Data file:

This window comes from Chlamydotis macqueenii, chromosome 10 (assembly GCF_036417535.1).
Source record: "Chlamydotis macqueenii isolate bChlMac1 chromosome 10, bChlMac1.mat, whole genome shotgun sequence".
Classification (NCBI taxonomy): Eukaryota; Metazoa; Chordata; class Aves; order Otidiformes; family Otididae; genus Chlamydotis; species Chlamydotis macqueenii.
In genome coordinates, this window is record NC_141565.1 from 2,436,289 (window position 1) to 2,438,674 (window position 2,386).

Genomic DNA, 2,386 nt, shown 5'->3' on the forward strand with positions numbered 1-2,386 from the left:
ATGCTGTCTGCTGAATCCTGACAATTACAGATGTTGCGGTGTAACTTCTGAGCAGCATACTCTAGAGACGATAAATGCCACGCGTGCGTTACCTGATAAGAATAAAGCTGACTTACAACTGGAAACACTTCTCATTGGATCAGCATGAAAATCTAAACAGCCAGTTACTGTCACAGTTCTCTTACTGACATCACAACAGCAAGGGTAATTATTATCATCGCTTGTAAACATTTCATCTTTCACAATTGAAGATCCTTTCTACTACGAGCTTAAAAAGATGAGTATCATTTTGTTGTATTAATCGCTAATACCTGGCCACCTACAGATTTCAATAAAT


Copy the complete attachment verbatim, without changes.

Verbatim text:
This window comes from Chlamydotis macqueenii, chromosome 10 (assembly GCF_036417535.1).
Source record: "Chlamydotis macqueenii isolate bChlMac1 chromosome 10, bChlMac1.mat, whole genome shotgun sequence".
Classification (NCBI taxonomy): Eukaryota; Metazoa; Chordata; class Aves; order Otidiformes; family Otididae; genus Chlamydotis; species Chlamydotis macqueenii.
In genome coordinates, this window is record NC_141565.1 from 2,436,289 (window position 1) to 2,438,674 (window position 2,386).

Genomic DNA, 2,386 nt, shown 5'->3' on the forward strand with positions numbered 1-2,386 from the left:
ATGCTGTCTGCTGAATCCTGACAATTACAGATGTTGCGGTGTAACTTCTGAGCAGCATACTCTAGAGACGATAAATGCCACGCGTGCGTTACCTGATAAGAATAAAGCTGACTTACAACTGGAAACACTTCTCATTGGATCAGCATGAAAATCTAAACAGCCAGTTACTGTCACAGTTCTCTTACTGACATCACAACAGCAAGGGTAATTATTATCATCGCTTGTAAACATTTCATCTTTCACAATTGAAGATCCTTTCTACTACGAGCTTAAAAAGATGAGTATCATTTTGTTGTATTAATCGCTAATACCTGGCCACCTACAGATTTCAATAAAT